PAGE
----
Some national parks are blatantly beautiful and crammed with tourists and hikers. And then there are national parks that quietly wait to be discovered. Southeastern California’s Joshua Tree National Park (nps.gov/jotr) awaits your discovery.
This desert park—which encompasses more than 200 miles of equestrian trails and three horse camps—offers unique riding experiences among Joshua trees and fanciful rock formations.
If you’re planning your trip, top riding seasons are fall, winter, and spring. Avoid riding here in the summertime. Not only is it brutally hot, but locals tell us that bees are very aggressive in the heat, swarming on any moisture, including drinking glasses, water buckets, and even sweat. Winter may bring occasional snow flurries, but still offers comfortable riding. Spring generally spreads patchwork quilts of wildflowers. →
The park began as Joshua Tree National Monument, established in 1936. The area became a national park in 1994, when Congress passed the California Desert Protection Act.
Located 140 miles west of Los Angeles, Joshua Tree National Park is composed of nearly 800,000 acres; more than 80 percent of the park is managed as wilderness.
Two desert ecosystems come together in the park. The western portion is situated in the Mojave Desert, above 3,000 feet elevation. The eastern portion lies within the Colorado Desert, a lower, more arid, sunbaked bowl. This difference in elevation and terrain results in astounding biological diversity.
Here, we’ll tell you about our experience riding and camping in Joshua Tree National Park and our ride into and around Pioneertown and the Pioneertown Mountains Preserve.
We first headed to Black Rock Equestrian Campground (nps.gov/jotr/planyourvisit/black-rock-campground.htm), which sits at 4,000 feet elevation on the park’s western edge. This camp is essentially a large dirt parking lot ringed by a low wooden fence. The equestrian sites are for campers with horses.
Amenities are basic, but there is a water source. You’ll also find hitching rails, picnic tables, and fire rings. A few Joshua trees provide some shade.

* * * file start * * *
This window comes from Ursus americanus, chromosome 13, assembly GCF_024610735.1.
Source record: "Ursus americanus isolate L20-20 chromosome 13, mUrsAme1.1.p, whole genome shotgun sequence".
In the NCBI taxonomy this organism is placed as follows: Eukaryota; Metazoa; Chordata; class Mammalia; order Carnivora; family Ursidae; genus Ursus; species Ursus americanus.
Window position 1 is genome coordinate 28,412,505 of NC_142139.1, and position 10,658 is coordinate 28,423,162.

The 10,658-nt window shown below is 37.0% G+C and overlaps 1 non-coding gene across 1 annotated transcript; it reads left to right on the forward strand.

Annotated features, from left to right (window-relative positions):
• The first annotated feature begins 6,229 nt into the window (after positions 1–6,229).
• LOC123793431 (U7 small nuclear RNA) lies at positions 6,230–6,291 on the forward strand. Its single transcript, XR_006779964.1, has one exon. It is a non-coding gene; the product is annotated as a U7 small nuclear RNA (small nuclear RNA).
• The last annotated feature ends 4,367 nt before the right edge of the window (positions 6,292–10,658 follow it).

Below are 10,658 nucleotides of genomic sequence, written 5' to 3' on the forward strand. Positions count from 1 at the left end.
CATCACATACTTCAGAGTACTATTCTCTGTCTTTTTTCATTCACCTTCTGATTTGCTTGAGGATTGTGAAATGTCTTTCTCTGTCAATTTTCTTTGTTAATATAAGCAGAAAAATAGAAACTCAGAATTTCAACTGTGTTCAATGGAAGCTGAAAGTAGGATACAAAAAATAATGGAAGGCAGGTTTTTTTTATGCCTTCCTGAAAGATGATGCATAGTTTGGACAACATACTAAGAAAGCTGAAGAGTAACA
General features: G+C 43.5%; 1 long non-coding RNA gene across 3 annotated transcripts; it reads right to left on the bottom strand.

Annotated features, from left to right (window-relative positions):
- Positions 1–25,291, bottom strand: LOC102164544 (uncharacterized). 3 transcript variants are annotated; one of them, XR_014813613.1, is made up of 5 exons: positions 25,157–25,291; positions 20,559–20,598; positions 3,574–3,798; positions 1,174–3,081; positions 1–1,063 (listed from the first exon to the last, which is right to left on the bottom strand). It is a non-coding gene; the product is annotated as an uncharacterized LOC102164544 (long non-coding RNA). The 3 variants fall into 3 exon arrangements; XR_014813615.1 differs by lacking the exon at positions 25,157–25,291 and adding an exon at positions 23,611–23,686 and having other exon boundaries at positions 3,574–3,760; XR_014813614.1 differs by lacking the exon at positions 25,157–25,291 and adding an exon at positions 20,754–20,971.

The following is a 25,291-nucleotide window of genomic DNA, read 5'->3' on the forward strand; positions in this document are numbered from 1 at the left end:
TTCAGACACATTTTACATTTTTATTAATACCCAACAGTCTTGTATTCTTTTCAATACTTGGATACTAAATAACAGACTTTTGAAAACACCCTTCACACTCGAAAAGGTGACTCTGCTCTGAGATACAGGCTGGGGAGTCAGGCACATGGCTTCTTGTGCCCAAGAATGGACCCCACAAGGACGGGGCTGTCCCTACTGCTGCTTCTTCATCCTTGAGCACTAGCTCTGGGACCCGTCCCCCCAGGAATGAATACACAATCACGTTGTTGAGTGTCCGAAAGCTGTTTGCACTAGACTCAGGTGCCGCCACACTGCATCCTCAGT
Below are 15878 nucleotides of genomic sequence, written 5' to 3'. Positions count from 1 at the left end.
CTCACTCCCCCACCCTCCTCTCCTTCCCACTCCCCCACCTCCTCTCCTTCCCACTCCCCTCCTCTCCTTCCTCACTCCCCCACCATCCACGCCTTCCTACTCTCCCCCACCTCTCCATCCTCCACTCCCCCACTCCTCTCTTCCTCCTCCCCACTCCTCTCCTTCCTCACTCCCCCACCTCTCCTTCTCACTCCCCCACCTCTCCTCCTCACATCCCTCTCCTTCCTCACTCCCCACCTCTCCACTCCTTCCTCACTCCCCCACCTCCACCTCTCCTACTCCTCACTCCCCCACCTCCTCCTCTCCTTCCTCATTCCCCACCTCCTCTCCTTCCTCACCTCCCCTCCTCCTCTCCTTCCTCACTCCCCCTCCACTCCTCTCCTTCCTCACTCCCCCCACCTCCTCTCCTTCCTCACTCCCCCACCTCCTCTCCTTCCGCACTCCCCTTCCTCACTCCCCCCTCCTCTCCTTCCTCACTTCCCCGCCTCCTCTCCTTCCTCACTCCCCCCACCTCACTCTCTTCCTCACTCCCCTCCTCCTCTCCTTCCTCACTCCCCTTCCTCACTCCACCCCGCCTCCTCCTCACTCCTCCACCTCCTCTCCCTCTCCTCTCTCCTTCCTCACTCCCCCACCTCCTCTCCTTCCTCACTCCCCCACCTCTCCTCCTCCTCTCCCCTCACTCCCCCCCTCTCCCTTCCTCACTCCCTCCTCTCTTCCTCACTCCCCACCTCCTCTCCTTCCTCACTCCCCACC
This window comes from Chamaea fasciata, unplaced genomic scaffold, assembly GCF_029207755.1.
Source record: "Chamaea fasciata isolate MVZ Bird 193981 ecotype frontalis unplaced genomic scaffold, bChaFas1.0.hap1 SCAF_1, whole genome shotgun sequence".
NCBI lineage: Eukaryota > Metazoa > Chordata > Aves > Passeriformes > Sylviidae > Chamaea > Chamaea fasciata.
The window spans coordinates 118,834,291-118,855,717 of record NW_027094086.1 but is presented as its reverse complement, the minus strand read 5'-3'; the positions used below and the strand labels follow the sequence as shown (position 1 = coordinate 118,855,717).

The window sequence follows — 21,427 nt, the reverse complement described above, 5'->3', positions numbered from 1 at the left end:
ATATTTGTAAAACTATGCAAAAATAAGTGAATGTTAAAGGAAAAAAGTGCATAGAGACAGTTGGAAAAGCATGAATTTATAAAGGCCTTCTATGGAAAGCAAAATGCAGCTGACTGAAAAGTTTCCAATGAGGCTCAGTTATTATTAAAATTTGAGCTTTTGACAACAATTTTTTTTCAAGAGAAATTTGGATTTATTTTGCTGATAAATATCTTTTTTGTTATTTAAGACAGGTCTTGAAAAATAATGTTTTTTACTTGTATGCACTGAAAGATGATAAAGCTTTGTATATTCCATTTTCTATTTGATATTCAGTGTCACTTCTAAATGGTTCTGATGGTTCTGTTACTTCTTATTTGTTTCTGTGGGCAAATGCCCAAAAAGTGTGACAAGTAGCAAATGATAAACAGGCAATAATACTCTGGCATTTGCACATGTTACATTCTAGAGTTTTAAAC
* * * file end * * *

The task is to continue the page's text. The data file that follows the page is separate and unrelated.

Restrooms are available in the adjacent family campground. You’re required to remove your horse’s manure and place it in the manure dumpster.
This campground is a convenient launch pad for riders wishing to explore the hidden wonders of the Mojave Desert. Several loops from the campground travel through picturesque stands of Joshua trees, small canyons, and towering ridges.
At the visitor center, pick up a detailed trail map, as well as information on local plant, animal, and bird life to enhance your riding experience.
Our first ride here was a grand overview ride. We loaded up with water and sunscreen; saddled up our Missouri Fox Trotter geldings, Cowboy and Nate; and rode east on the California Riding and Hiking Trail for 1.6 miles. We then veered right on the short Fault Trail, which led us over a miniature-badlands area to a four-way intersection where we rode straight onto the Eureka Peak Trail.
The Eureka Peak Trail provided us a sheltered ride through a deepening canyon. Joshua trees and junipers along the canyon walls were joined by larger pinyon pines whose resident pinyon jays squawked at us.
About 3.6 miles from camp, we turned right on the Burnt Hill Trail. Our trusty steeds took us up a short pass for the long downhill trail back to camp. Downhill traveling through a Joshua forest with views 50 miles out to the snowy peaks near Palm Springs left us filled with awe.
At the base of the hill, you can ride .7 of a mile back to camp or turn left for an additional 4.7 miles up the Panorama Loop Trail. As the name implies, the top of the Panorama Loop Trail provides generous photo opportunities, including views of Warren Peak, the snowcapped San Bernardino Mountains, Desert Hot Springs, and Morongo Valley.
The West Entrance
Another ride we enjoyed was The Boy Scout Trail. To access this trail, we trailered north from Black Rock Equestrian Campground, turned right on Alta Loma Dr., made another right on Park Blvd., and entered Joshua Tree National Park through the west entrance. We drove about 8 miles until we reached the trailhead parking lot.
The Boy Scout Trail begins as a level trail that crosses barren terrain. In the distance, we saw boulders stacked haphazardly like a child’s blocks. After a few miles, the trail snaked in and out of dry washes, and boulders loomed over us, while angular granite formations challenged our imaginations.